Performance with dogs is very much a give and take. There are times when we handlers rightfully ask for high level criteria, precision, and top focus from a well trained dog under challenging competition conditions. There are also times when the right call is to accept the best that the dog has to give, even when the dog's performance does not exactly meet the highest criteria, is not particularly precise, or when focus is "off" at best. How do we know which standard is appropriate at any give time? It really is part of the art of training and handling to correctly discern that in any given circumstance. Being able to make that kind of judgment call comes from knowing the individual dog, balancing the dog's training, talents, and ability with his or her challenges and limitations, from having a decent amount of competition experience, and . . . sometimes . . . you just know!
One part of Tessa's Rally run this past weekend really illustrated this. The only stationary exercises on the entire course, other than the bonus, were one set of three exercises married together. There was a call front-finish left, left pivot, and a halt-stand.
This started off well for us. Tessa did a lovely call front-sit, and then a beautiful finish left-sit. I was so happy that she actually sat instead of standing there waggling her tail as if to say, "I know I don't really have to sit here!" as she often does in Cyber Rally-O where she is absolutely correct - she does not have to sit! I gave her a treat and when I did, she stood. That was perfectly OK, but it threw me off.
All I had to do there was take a step forward, have Tessa sit again, and do the pivot. The signs are married, but may be performed separately. I drew a blank! I almost went on without asking for that sit again, but remember that I needed to, backed up and retired it. That was OK. We lost a few points for the retry, but it was all legitimate.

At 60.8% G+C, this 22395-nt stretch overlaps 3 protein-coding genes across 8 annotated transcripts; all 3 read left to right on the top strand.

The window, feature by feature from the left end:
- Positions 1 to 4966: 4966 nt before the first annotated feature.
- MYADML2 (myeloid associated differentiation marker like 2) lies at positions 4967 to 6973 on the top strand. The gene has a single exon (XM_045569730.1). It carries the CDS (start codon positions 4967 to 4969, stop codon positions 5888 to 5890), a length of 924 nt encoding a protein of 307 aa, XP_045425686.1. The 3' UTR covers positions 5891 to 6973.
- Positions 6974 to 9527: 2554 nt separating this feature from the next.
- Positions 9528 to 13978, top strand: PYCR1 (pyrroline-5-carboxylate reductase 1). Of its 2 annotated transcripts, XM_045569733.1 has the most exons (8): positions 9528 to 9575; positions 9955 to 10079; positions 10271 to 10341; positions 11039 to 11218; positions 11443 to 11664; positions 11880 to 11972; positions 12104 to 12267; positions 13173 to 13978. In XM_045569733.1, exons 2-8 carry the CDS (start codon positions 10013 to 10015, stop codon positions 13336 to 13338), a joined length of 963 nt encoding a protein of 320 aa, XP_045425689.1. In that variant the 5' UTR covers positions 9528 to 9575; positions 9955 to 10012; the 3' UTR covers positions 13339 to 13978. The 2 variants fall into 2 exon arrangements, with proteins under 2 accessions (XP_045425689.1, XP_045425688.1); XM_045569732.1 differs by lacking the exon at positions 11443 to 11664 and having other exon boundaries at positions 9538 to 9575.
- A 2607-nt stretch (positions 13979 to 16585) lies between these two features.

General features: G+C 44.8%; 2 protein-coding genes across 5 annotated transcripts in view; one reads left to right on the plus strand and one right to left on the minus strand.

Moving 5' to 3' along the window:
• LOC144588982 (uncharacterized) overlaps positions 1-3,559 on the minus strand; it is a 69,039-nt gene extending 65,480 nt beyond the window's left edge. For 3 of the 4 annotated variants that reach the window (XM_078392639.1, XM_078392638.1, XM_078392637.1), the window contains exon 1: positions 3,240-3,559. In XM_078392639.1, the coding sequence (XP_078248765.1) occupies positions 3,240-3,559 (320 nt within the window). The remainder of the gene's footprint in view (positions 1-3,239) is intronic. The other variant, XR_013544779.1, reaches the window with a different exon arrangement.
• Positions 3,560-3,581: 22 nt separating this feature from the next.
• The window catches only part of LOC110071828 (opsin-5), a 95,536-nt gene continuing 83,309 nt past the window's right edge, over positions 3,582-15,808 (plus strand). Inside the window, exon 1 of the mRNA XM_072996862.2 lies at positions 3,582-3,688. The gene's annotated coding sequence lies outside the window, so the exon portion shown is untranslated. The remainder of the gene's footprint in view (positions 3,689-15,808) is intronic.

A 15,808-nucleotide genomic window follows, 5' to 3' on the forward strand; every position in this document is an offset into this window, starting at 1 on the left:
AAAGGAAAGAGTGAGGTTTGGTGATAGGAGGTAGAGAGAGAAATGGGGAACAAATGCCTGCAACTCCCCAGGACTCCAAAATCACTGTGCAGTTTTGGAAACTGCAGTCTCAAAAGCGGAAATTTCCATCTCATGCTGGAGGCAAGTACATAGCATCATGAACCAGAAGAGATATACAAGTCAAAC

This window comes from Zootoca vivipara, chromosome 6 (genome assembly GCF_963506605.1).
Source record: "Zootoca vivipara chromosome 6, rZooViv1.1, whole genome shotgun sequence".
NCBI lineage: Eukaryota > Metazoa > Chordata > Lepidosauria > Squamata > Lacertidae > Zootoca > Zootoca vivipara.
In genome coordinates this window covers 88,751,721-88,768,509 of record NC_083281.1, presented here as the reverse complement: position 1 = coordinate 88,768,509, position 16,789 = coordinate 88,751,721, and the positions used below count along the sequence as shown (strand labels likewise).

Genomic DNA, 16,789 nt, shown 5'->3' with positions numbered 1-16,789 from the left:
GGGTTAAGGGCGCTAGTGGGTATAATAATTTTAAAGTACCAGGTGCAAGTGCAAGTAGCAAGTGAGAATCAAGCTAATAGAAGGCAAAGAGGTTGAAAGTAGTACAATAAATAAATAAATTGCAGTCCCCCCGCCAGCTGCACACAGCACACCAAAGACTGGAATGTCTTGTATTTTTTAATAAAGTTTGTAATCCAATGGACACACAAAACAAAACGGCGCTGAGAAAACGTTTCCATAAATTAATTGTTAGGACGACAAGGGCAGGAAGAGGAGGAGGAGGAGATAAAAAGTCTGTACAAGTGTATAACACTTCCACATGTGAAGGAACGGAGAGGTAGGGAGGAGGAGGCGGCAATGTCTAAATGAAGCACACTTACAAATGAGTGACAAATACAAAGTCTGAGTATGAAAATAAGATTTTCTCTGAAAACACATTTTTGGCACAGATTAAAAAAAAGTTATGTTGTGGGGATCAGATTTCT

Immediately after that, Tessa made a blip! In spite of her being the Princess of the Pivot, when I asked for the right pivot, she started to come front! She did swing around into heel, but never did actually pivot!! That was OK. We actually didn't lose points off of the exercise. But she could have done better.
Well, I could have done better, too!
Give and take. We both blundered a bit. No harm done - we managed to successfully complete everything and earned a good score.
But the whole thing really made the fact that handling requires a willingness to give and take. How can I insist on perfect performance from my dog when I myself have "blips" on my handling?
I hold myself to a high standard as a handler. When I go into the ring, I want to do the best that I can possibly do. This used to make me extremely rigid and stiff in the ring, but I've learned to temper that by remembering that I am also there to enjoy time with my dog. The preparation and training is done. Now is the time to put the best we have out there, but I always want to enjoy the performance at the same time! I want to have a healthy sense of humor about the whole endeavor at the same time that I strive to do my best.
And I apply that same attitude to my dog. So, Tessa didn't exactly pivot. My handling probably had something to do with that. I appreciate her willingness to put herself out there and try her best! And she is incredibly cute, no matter what she does!
Tessa has the potential to be excellent, but I always want to see that tail waggling, her eyes sparkling, and her feeling comfortable enough to let her best self shine.
Sometimes that means letting stuff go for the time being. Knowing when to chalk it up to "things happen" is part of the game. A part that Tessa, much to my surprise, is teaching me quite a lot about.